Microsoft have announced yet another addition to the Surface family with the new Microsoft Surface Go. Unlike most Surface devices, it seems to bridged the gap upon the land of being affordable, and has a much smaller footprint than prior models, as well as pretty attractive starting price of £379, which begs the obvious question, what gives?!
Well, this is a Surface device, and if you’ve any experience of using a Microsoft Surface product, especially in terms of buying one you’ll already know that £379 starting price doesn’t tell the full story! For a Surface to truly work, it is a must to get a Surface keyboard which will add an additional £124.99 if you want the fancy alcantara finishes, or an extra £99 if you want the standard black cover. So, already the Surface Go is suddenly not starting at around £400, but now £500 for the base model, you get the idea.
Being the price that it is, it’s natural to assume the Surface Go is the rightful successor to the Surface 3, which makes sense, it to was a smaller version of the Surface Pro 3 of the time, and came in at less of a price. Microsoft claim the Surface Go is twice as fast as the Surface 3, which considering the abysmal Intel Atom chip found in the Surface 3, ain’t much of an achievement, but what’s the Surface Go packing;
Whilst many tech followers already squeam at the Intel Atom brand, they’re probably not going to be much less deterred by the sound of an Intel Pentium processor, specifically the Pentium Gold 4415Y. Not only is this a low end chip, but it’s also a last generation chip. To Microsoft’s credit, their hasn’t being a successor announced yet, but that doesn’t help the Surface Go’s mediocre at best internals.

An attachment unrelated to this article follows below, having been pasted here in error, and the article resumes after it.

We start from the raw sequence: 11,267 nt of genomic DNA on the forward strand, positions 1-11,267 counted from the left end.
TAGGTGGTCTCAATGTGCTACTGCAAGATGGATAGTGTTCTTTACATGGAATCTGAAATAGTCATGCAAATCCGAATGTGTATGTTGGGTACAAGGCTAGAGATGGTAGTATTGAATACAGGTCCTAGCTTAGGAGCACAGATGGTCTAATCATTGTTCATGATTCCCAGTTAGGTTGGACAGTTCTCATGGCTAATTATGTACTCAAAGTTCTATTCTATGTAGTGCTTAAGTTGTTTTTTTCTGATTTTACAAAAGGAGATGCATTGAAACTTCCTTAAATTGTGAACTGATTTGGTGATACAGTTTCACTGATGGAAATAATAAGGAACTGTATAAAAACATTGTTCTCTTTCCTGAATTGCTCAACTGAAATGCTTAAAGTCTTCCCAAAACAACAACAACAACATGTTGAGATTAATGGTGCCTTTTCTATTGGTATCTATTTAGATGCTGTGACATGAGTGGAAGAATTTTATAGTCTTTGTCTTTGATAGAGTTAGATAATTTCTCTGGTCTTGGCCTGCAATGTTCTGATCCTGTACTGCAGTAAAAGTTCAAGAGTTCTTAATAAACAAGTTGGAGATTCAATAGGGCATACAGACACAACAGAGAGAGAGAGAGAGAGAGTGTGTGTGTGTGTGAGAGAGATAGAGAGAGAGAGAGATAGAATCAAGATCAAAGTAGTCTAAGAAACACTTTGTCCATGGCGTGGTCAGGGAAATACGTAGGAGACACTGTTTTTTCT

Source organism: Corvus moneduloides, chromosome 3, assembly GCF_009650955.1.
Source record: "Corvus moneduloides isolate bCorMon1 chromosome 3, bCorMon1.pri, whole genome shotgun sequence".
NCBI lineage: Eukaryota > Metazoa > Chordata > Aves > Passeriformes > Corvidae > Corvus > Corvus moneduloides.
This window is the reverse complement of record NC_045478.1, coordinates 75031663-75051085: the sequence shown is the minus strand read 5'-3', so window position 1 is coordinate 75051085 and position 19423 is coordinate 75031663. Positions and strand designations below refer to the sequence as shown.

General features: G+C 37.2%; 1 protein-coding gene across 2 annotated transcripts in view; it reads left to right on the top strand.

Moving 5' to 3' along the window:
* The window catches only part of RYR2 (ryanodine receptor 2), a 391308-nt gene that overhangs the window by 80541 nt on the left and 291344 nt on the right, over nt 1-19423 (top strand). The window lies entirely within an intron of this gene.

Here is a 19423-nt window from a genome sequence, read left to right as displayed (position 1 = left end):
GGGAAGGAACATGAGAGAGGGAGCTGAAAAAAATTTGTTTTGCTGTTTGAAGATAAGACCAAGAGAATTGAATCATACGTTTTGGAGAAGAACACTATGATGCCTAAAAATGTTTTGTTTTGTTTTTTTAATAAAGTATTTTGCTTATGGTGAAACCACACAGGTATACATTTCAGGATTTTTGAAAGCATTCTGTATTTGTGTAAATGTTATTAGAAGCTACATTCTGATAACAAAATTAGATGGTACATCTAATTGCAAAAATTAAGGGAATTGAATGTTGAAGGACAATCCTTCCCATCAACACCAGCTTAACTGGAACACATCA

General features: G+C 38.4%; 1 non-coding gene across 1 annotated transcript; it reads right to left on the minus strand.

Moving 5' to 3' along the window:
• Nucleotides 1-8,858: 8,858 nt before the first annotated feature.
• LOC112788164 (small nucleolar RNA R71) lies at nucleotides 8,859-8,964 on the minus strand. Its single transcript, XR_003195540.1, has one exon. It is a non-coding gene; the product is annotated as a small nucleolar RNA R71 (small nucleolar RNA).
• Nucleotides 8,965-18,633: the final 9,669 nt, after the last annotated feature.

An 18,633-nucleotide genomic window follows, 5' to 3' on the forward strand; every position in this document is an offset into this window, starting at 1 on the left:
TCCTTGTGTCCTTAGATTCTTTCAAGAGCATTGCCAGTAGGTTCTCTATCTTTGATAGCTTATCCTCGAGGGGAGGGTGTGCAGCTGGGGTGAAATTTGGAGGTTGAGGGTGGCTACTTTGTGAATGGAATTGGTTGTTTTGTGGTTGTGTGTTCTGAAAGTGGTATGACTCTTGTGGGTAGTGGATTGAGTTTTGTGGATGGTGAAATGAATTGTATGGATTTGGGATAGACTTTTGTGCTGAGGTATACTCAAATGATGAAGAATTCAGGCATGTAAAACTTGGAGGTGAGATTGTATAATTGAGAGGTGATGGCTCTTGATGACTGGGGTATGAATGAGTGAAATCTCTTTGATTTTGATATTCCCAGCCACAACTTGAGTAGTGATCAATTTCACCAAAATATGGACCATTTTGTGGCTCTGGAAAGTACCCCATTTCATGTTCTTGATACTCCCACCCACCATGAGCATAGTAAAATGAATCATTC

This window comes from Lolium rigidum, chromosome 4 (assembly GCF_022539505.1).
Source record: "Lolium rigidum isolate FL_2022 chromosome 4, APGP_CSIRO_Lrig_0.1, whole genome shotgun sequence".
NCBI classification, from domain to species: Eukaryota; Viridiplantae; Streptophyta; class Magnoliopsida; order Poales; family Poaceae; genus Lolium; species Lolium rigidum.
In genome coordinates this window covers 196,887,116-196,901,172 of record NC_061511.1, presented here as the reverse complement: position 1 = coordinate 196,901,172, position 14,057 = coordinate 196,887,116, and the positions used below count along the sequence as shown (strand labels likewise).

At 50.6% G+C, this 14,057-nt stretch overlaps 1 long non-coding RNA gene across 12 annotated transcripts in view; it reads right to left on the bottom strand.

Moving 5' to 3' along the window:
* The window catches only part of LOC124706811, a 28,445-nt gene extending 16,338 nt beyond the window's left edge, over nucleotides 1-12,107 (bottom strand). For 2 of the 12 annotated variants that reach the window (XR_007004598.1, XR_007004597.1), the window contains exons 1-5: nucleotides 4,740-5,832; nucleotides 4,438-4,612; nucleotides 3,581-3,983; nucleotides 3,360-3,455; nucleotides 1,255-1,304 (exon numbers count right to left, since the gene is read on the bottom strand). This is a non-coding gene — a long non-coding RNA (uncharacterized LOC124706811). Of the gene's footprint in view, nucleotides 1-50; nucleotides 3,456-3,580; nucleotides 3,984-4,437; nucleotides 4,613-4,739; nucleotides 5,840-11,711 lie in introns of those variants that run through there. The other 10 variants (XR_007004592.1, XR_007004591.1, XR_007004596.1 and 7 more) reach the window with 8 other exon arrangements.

If you opt for the base model, you’ll get 4GB of RAM which is workable, but you’ll get a little nasty surprise in the 64GB of internal storage, in that it’s eMMC storage. Whilst, yes, eMMC is still solid-state, if you like, it is basically an SD Card so don’t expect much performance out of your read and write speeds, which you might think isn’t too important, but trust us, it is!
To add an extra salt to the wound, if you pay £509 for the base Surface Go (this is before keyboard), you’ll not only get double the RAM to 8GB, but 128GB of full and fast SSD storage, leaving the base model as almost a marketing gimmick, and one we’re not too happy about.
The good news is, though, everything else about the Surface Go is actually very good. The design is refined, with some well need curved edges, sure the display has a lot of bezel, but at least the panel is decent and crisp, something which definitely the £379 doesn’t typically grant you. The front firing speakers are decent, and the inclusion of USB-C is also great to see finally on a Surface device … though, naturally if you’re still living in the USB-A world … yeah, donglelife.
Like the Surface 3, the Surface Go also supports Pen input, the latest generation of Microsoft’s Surface Pen is supported, naturally that’s another £99 to shell out if you want it, but the support is there, and the Pen does work very well, as well as it does on other Surface devices in the lineup. It’s worth the additional mention that the left of the Surface Go has a very strong magnet for the Pen, this thing ain’t falling off unless it’s pushed!
So, what’s our final take on the Surface Go. Well, as you saw from our top image, it’s small, in fact, it’s barely larger than the 9.7 inch iPad, but that’s also its charm. This is a portable on the truest sense, the Kick Stand is completely positionable, and it maintains that signature Surface design. Are we going to follow EVERYONE else and say you should only buy the 128GB model, of course we are, it’s got the RAM Windows 10 needs to be future proof, and, the SSD storage versus eMMC is no competition.
The Surface Go launches in the UK, August 23rd, and will retail at either £379 or £509 for the 64GB or 128GB variants.